The tiny City of Falls Church took another one on the chin in the Great Water Grab by its giant Fairfax County neighbor last week when a three-judge panel of the Virginia Supreme Court declined to reverse the order from earlier this year of Judge R. Terrence Nye of the Fairfax Circuit Court.
Among other things, the ruling could have adverse consequences for a number of jurisdictions in Virginia that extract profits from operating utilities, be they water, gas or electric.
According to Falls Church City Manager Wyatt Shields in a statement to the News-Press yesterday, “The consequences of the court’s ruling are that the any other municipally-owned utilities in the Commonwealth (water, electric, gas) that profit from their operations may now face similar legal claims in their local jurisdictions. A source of revenue for localities statewide is therefore at risk.”
The Sept. 1 Supreme Court ruling against Falls Church implies that the exact formulation of Judge Nye’s ruling shall be enforced. Short of a reversal at a higher level, potentially the U.S. Supreme Court, the “Little City” of Falls Church could have to refund over $2.2 million it extracted from its water fund as a “return on investment” in FY 2009 back to the water fund.
Such an outcome would be another major blow to the City’s struggle to manage record declines in revenues from, especially, its real estate taxes. Only 2.2 square miles and 11,500 people strong, the City is disproportionately dependent on residential real estate taxes, and record declines in property values has translated into a decline of over 10 percent in the City’s tax base.
The drop left the City almost penniless at one point last year, although a strategy to replenish its fund balance to within the parameters laid out in adopted City policy guidelines was accomplished in the City’s new budget adopted last April.
However, the budget, while is was achieved without a “return on investment” (ROI) from the water fund, did not include the prospect of having to refund $2.2 million to the water fund, which the latest ruling stipulates.
On the other hand, the City’s debt load is extraordinarily low. Following the announcement in June of the City’s achievement of a AAA bond rating from the reputed Fitch bond rating agency in New York, Shields noted to the City Council that the City’s debt is only 1.2 percent of its total value, less than half the national average for public jurisdictions of 2.8 percent.
Falls Church has suffered an array of legal setbacks since it sought a legal remedy to the encroachment of the traditional service area by the Fairfax Water Authority in 2008. The City’s area of service has, since the 1930s, included significant portions of Fairfax County adjacent to the City, including most of Tysons Corner, Merrifield, McLean and Langley.
In fact, of the City system’s over 120,000 customers, more than 90 percent are in Fairfax County. The City’s system has maintained, repaired and improved for 75 years its elaborate system of pipes and pumps totaling more than 450 miles. A sequence of formal and informal agreements between the City and Fairfax County reinforced the City system’s territorial domain.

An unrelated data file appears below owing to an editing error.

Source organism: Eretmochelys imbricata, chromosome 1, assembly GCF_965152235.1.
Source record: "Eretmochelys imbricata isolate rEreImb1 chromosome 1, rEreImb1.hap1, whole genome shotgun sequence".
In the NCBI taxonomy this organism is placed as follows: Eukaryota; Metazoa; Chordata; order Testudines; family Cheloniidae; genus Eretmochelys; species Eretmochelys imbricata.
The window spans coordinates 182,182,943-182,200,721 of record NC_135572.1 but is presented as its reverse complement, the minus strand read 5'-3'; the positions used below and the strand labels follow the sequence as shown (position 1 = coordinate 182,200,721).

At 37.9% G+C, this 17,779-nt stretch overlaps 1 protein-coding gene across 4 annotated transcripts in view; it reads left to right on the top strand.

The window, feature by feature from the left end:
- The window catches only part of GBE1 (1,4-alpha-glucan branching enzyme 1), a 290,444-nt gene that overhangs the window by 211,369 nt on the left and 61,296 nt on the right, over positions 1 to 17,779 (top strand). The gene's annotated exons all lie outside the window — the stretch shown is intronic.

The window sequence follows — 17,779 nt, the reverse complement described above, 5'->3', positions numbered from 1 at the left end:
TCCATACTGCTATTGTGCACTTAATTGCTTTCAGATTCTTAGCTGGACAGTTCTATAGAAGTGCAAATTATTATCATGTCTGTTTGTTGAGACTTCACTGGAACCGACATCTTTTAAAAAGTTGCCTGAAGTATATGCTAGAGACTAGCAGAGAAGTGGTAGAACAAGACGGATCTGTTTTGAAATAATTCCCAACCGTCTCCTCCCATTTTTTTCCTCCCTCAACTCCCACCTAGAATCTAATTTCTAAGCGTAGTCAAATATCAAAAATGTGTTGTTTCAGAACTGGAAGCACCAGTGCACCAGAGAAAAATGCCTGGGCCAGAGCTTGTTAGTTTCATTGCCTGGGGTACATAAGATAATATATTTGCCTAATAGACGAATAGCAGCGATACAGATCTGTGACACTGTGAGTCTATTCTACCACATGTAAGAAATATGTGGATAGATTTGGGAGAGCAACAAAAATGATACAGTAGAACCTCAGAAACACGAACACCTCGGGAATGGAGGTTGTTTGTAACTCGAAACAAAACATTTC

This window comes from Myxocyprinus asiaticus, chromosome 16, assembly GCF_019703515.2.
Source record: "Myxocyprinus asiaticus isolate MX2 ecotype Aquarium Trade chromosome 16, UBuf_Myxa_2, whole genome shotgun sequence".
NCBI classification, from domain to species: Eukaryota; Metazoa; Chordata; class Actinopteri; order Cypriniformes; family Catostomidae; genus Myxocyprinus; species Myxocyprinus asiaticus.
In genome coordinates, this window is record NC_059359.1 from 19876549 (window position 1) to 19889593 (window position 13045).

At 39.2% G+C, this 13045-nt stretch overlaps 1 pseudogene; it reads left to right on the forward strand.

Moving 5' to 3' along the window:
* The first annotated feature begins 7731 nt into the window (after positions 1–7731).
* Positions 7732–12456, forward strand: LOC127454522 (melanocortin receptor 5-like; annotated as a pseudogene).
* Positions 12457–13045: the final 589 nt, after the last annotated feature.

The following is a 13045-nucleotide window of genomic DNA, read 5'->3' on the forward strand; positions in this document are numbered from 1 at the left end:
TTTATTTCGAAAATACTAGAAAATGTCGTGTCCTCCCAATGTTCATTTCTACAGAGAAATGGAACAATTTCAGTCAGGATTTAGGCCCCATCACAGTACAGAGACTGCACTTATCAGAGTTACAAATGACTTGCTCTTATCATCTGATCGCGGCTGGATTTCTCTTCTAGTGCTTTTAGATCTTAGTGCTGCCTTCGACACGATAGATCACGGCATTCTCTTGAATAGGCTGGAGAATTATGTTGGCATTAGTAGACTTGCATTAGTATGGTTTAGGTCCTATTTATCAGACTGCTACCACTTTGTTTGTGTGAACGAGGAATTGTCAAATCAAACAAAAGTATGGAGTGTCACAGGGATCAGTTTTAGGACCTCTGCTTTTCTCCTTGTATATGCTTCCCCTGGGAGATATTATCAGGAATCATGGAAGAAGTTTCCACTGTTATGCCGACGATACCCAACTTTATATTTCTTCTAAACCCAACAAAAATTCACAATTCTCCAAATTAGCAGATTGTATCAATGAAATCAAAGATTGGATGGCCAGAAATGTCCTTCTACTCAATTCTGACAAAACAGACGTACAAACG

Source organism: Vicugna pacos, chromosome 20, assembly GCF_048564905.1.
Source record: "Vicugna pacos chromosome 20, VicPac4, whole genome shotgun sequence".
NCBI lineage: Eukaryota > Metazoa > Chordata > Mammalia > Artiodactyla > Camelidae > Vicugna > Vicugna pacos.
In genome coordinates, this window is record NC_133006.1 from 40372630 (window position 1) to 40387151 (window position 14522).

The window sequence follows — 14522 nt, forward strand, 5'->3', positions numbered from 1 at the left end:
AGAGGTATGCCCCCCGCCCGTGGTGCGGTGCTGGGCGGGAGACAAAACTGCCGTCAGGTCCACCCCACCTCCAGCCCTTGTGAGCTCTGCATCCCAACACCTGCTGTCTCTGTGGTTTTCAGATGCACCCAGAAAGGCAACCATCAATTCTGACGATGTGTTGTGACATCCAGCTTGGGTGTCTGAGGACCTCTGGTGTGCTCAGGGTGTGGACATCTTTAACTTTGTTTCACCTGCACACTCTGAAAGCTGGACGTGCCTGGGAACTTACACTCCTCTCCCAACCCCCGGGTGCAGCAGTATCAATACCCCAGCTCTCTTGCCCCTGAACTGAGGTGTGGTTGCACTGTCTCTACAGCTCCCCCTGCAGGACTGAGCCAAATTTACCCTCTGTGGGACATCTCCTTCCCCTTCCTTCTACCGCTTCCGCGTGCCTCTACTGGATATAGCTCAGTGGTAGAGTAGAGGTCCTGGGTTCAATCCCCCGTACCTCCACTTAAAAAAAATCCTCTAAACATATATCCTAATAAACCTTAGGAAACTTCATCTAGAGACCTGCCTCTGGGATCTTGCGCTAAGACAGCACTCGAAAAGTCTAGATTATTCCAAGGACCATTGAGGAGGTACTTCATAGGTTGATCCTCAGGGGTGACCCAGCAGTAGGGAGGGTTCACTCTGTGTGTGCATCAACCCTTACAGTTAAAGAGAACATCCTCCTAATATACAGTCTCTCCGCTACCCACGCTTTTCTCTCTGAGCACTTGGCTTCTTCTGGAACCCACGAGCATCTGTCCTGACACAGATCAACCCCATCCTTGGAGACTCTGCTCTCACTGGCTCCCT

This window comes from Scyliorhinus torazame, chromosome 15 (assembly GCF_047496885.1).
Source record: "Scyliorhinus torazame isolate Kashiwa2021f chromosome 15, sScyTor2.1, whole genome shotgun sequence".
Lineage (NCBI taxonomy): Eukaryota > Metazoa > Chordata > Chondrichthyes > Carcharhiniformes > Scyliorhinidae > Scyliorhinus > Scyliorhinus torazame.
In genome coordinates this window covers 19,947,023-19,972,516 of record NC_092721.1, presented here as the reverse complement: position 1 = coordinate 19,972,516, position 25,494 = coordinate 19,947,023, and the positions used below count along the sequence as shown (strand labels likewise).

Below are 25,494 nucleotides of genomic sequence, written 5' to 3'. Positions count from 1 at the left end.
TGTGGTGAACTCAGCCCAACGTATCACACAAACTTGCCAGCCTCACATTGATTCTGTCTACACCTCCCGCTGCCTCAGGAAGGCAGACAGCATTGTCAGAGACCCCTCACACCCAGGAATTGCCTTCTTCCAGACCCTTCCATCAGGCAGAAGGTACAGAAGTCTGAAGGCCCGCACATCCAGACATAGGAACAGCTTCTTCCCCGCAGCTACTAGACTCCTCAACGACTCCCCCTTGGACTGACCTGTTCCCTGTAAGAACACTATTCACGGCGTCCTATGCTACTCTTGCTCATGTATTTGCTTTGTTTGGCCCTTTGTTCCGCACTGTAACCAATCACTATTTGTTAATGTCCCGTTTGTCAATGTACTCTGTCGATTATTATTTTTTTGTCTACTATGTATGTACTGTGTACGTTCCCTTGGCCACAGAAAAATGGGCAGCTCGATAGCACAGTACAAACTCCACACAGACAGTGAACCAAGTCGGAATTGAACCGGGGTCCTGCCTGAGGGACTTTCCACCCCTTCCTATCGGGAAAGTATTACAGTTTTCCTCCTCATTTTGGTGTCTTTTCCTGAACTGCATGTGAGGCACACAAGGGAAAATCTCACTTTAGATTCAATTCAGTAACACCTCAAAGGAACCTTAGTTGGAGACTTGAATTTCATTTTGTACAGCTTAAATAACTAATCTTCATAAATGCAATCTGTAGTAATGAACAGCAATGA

That was the case until 2007, however, when the Fairfax Water System began to change the rules by offering its services to new construction projects within the Falls Church territory in Merrifield.
Falls Church officials saw the handwriting on the wall if they did not act to prevent Fairfax from muscling in on its territory, and eventually capturing the enormous yields that are due to come from the development explosions expected in both Tysons and Merrifield.
In closed-door meetings, the Falls Church City Council agreed unanimously to launch a legal offensive designed to prevent the Fairfax takeover. What’s happened since then is, so to speak, “history.” The powerful county interests have prevailed in the county-based circuit court, and the three-judge State Supreme Court panel has now decided not to overturn.
“The City is disappointed with this decision and will be filing a petition for rehearing for consideration by all members of the Supreme Court,” said Shields last week. While the City’s petition for a rehearing is pending, the stay of Circuit Court Judge Ney’s ruling against the City will remain in effect until a final order is entered by the Supreme Court, according to the City.
Falls Church’s longstanding return on investment transfer from its water fund to its general fund is at issue especially in Count 5 of the Fairfax Water suit, and the City has reiterated that “this is something that many cities have done for many years throughout Virginia,” Shields said.
In fact, Loudoun County is having its similar policy scrutinized by the full Virginia Supreme Court, something that could offer hope for Falls Church, especially as it petitions to have the three-judge panel’s ruling reconsidered by the entire Supreme Court.
Meanwhile, the News-Press has learned the City’s legal costs will continue to be covered by the Virginia Municipal League.